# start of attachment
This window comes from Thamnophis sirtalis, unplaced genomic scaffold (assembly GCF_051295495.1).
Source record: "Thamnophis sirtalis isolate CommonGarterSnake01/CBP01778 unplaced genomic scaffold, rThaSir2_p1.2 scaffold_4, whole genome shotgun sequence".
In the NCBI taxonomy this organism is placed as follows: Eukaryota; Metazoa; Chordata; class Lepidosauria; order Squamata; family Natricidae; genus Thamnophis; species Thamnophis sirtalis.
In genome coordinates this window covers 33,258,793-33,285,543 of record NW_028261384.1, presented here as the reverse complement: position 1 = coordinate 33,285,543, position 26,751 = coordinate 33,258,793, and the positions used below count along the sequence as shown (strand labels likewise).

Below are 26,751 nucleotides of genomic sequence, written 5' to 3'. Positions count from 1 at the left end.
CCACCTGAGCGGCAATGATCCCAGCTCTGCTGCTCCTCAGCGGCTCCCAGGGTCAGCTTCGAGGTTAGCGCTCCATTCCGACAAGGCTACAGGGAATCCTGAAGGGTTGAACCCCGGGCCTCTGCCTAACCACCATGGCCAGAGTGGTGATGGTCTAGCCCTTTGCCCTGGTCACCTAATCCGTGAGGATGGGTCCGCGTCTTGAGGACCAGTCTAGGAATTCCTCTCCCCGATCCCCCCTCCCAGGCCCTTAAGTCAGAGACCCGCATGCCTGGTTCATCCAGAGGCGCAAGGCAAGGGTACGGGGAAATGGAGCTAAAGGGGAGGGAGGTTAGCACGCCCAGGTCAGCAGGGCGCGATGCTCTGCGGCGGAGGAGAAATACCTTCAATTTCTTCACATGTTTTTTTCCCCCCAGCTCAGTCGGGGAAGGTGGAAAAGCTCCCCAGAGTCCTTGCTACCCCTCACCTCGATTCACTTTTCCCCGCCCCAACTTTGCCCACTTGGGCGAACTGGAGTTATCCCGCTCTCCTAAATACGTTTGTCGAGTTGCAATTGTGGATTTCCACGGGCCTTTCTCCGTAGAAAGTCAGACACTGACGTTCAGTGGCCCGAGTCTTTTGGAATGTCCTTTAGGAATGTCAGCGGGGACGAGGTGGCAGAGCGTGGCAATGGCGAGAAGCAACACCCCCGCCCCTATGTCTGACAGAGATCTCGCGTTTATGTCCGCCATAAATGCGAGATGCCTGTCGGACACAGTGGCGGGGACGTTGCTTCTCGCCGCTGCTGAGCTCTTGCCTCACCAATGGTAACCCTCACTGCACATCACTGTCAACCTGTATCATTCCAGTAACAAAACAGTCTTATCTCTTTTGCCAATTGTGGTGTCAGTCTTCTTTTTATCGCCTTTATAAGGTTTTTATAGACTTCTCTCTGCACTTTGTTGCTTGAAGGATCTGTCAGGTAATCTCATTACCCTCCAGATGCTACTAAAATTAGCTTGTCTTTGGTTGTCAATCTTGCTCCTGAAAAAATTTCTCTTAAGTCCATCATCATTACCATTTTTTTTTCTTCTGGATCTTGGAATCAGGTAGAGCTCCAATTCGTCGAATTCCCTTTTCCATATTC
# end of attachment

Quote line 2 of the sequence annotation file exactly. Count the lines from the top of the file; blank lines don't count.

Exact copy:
Source record: "Thamnophis sirtalis isolate CommonGarterSnake01/CBP01778 unplaced genomic scaffold, rThaSir2_p1.2 scaffold_4, whole genome shotgun sequence".